The hard work of a group of volunteers is likely to safeguard a cemetery almost forgotten, tucked away in a paddock at Louth Park.
The Friends of Maitland Jewish Cemetery with a little digging, so to speak, have provided Maitland City Council with the seeds of a plan that could see the burial ground placed on the NSW State Heritage Register.
“The conservation plan has come together really nicely with the help of the friends group,” council’s heritage officer Clare James said. “They were able to provide invaluable information in helping us develop the plan.”
The cemetery was established in 1846, making it the oldest dedicated Jewish burial ground in NSW.
The friends group has revealed information surrounding the site’s first two burials.
They were two young girls, Jane and Hannah Cohen – cousins – who died of scarlet fever during an outbreak in Maitland.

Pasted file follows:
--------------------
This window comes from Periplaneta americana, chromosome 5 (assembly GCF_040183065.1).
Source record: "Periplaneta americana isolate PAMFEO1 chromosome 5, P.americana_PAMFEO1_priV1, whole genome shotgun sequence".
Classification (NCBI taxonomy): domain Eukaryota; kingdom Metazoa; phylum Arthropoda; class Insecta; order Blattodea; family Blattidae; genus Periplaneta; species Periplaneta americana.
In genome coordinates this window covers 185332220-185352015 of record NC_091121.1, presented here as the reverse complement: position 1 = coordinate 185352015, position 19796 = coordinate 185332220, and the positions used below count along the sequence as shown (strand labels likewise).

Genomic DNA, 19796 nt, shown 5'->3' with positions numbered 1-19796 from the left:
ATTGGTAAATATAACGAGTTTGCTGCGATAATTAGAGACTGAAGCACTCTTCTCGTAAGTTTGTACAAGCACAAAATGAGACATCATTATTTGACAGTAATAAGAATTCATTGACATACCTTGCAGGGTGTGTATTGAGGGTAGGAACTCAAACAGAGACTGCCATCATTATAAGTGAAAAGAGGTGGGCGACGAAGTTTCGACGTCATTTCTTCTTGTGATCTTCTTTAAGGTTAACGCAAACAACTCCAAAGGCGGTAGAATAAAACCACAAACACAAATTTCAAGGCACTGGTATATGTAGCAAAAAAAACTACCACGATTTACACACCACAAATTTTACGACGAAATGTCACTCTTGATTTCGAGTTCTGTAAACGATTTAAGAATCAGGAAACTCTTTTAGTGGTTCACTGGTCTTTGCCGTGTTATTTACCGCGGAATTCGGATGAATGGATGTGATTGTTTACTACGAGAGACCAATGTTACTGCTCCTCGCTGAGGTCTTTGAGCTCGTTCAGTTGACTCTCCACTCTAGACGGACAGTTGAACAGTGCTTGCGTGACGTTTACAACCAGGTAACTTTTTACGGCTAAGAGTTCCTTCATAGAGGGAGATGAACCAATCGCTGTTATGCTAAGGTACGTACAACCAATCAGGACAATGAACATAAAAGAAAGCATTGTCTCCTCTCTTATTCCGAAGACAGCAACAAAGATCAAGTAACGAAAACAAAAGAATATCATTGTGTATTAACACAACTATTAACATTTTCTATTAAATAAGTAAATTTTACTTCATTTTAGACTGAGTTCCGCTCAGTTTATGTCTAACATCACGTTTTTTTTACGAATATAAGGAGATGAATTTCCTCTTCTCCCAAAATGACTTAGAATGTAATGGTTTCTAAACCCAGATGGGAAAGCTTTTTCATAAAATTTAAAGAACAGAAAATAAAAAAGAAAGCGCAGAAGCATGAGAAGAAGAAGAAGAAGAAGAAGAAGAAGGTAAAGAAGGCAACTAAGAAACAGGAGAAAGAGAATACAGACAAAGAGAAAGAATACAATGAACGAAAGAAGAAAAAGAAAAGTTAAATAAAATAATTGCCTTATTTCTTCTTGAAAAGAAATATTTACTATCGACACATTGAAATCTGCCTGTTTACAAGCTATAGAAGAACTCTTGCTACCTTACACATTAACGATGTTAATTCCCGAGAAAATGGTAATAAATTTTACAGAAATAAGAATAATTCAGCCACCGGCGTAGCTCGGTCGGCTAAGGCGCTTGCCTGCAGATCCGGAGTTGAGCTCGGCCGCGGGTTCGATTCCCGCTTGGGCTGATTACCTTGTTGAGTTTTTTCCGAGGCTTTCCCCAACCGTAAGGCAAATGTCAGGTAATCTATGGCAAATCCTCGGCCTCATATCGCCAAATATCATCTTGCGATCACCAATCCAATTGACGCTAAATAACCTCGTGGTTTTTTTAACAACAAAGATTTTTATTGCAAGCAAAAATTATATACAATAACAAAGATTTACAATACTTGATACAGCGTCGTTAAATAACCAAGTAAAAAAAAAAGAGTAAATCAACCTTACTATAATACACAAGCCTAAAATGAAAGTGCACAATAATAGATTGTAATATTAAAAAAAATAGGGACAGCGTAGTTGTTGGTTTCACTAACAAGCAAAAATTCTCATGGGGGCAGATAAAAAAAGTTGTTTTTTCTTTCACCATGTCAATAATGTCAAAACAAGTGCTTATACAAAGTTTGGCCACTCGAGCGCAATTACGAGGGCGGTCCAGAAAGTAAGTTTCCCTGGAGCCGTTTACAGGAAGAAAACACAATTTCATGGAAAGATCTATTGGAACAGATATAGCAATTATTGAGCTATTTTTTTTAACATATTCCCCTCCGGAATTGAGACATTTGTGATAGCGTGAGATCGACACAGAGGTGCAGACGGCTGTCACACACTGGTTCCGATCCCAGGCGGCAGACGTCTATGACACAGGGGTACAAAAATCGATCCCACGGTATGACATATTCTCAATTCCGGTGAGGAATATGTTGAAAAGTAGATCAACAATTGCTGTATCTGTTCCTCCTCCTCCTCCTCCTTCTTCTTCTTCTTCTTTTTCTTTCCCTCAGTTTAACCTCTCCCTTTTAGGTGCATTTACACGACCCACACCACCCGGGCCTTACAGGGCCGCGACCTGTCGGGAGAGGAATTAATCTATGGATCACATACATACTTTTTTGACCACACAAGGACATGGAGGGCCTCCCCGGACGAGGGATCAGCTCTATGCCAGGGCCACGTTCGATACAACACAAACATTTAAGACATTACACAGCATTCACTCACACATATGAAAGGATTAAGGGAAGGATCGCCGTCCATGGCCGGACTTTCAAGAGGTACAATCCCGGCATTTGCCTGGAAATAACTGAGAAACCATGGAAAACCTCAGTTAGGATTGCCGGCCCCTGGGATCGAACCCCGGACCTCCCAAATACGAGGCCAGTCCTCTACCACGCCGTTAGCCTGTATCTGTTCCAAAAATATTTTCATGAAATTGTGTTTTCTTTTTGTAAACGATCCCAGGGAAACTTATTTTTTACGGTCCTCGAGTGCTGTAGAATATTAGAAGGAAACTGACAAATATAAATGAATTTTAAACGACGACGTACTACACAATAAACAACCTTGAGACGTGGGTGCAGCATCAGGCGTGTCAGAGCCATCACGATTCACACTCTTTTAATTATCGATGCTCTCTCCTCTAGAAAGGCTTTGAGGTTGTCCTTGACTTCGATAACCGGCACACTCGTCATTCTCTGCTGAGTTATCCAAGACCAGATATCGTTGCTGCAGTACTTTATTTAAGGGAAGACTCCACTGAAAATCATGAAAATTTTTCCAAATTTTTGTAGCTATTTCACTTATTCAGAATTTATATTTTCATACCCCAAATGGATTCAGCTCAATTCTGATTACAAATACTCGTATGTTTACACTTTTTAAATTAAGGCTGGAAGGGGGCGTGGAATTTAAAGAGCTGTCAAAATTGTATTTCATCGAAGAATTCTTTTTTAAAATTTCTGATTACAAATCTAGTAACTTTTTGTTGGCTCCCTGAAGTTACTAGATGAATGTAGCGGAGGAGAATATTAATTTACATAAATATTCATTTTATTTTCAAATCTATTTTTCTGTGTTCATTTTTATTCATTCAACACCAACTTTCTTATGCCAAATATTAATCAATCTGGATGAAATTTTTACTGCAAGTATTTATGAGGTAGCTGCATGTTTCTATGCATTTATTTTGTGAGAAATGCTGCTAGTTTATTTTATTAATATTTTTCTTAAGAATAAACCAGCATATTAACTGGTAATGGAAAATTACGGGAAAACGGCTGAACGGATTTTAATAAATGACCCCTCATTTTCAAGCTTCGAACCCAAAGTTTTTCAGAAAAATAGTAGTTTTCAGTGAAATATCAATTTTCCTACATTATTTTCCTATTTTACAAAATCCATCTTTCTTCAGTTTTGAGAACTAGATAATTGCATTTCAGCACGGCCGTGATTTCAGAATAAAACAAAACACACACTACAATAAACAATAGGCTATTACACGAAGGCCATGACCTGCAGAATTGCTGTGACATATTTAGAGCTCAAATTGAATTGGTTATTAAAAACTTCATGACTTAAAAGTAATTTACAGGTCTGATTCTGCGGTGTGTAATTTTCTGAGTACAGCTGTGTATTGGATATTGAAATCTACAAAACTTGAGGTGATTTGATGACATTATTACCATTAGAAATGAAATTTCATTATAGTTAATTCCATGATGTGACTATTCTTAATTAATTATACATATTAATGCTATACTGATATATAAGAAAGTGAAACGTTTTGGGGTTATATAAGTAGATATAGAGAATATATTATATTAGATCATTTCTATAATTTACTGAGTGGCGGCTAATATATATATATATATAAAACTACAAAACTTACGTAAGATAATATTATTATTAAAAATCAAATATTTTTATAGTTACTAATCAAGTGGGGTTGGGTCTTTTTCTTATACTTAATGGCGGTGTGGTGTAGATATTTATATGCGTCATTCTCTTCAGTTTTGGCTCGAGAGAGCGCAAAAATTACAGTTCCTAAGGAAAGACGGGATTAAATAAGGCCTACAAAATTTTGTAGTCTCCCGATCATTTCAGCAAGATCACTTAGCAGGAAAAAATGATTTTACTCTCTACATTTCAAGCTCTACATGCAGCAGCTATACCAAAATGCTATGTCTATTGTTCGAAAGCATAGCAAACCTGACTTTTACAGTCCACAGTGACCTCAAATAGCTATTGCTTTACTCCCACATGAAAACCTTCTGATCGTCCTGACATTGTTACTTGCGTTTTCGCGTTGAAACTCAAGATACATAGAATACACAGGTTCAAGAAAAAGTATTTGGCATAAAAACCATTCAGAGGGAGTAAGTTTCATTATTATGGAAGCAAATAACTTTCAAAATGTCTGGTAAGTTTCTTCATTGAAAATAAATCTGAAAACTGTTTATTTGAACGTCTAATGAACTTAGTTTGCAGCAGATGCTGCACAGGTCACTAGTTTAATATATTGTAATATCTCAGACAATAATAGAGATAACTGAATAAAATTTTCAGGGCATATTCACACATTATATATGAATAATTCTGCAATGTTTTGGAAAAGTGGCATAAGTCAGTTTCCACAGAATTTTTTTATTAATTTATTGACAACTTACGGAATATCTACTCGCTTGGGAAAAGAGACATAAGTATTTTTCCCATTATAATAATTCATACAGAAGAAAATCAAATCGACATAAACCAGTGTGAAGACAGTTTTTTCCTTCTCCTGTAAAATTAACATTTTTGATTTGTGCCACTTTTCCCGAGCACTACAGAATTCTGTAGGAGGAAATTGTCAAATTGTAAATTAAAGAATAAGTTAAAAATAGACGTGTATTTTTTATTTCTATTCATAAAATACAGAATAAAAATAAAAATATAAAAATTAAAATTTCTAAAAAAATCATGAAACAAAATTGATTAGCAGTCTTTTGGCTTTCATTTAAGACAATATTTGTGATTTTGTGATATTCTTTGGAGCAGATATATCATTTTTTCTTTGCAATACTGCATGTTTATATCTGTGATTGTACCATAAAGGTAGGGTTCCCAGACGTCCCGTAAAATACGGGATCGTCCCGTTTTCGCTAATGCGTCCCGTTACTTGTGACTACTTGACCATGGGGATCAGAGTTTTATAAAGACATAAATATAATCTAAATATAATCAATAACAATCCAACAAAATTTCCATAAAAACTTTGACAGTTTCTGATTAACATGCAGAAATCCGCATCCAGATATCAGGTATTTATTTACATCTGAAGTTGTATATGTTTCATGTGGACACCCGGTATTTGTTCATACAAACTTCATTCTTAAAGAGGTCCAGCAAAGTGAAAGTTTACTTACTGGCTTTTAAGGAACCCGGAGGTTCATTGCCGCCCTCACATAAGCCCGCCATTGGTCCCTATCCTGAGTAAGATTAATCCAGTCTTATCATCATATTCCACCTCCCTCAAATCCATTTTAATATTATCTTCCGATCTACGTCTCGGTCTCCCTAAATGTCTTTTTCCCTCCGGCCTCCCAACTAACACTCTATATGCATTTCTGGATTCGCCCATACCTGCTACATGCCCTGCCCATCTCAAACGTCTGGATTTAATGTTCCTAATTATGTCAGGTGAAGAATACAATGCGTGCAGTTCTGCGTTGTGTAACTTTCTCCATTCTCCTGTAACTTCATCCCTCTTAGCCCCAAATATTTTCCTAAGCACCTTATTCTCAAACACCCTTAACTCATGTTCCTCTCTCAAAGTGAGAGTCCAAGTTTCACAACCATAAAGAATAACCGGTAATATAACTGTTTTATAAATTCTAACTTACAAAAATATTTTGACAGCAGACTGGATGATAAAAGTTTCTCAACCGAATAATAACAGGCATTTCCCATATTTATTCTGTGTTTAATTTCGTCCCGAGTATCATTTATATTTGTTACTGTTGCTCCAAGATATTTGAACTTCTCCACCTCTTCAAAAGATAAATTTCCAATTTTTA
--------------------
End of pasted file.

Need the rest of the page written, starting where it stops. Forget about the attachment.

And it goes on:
“This indicates that the cemetery itself is significant for being representative of patterns of life and death within the local community and the Jewish community, in that the first two deaths were the result of an epidemic,” Ms James said.
The site’s historical value has already been enshrined within the Maitland Local Environment Plan 2011, but listing on the NSW State Heritage Register would make available funds for works and general upkeep.
Forty five monuments can be found on the site, ranging from 1849 to 1909 – many in need of conservation and repairs, having suffered significant damage in the past 40 years.
As per council’s conservation management plan native grasses would be planted as groundcover.
Council would also reconstruct a picket fence around the site if councillors endorse the plans tomorrow night.
“It is considered appropriate to reinstate this fence to afford greater protection to the monuments from livestock damage,” Ms James said.